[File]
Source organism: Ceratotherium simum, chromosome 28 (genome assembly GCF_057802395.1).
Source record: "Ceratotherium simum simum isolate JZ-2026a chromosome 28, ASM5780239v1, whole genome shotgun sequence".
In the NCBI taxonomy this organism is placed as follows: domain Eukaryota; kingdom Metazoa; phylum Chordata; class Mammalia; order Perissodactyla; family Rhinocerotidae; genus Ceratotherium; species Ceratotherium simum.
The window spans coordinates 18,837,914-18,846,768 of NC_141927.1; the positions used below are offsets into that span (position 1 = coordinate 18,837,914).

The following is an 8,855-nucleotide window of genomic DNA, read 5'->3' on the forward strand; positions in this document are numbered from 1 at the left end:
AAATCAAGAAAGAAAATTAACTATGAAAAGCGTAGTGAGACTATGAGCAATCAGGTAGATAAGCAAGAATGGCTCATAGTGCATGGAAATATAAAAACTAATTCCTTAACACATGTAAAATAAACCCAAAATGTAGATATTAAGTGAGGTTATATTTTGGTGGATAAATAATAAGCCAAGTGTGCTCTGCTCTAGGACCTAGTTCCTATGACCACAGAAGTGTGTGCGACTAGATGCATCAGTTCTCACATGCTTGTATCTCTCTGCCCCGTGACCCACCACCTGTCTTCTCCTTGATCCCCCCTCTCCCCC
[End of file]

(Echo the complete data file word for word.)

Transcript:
Source organism: Ceratotherium simum, chromosome 28 (genome assembly GCF_057802395.1).
Source record: "Ceratotherium simum simum isolate JZ-2026a chromosome 28, ASM5780239v1, whole genome shotgun sequence".
In the NCBI taxonomy this organism is placed as follows: domain Eukaryota; kingdom Metazoa; phylum Chordata; class Mammalia; order Perissodactyla; family Rhinocerotidae; genus Ceratotherium; species Ceratotherium simum.
The window spans coordinates 18,837,914-18,846,768 of NC_141927.1; the positions used below are offsets into that span (position 1 = coordinate 18,837,914).

The following is an 8,855-nucleotide window of genomic DNA, read 5'->3' on the forward strand; positions in this document are numbered from 1 at the left end:
AAATCAAGAAAGAAAATTAACTATGAAAAGCGTAGTGAGACTATGAGCAATCAGGTAGATAAGCAAGAATGGCTCATAGTGCATGGAAATATAAAAACTAATTCCTTAACACATGTAAAATAAACCCAAAATGTAGATATTAAGTGAGGTTATATTTTGGTGGATAAATAATAAGCCAAGTGTGCTCTGCTCTAGGACCTAGTTCCTATGACCACAGAAGTGTGTGCGACTAGATGCATCAGTTCTCACATGCTTGTATCTCTCTGCCCCGTGACCCACCACCTGTCTTCTCCTTGATCCCCCCTCTCCCCC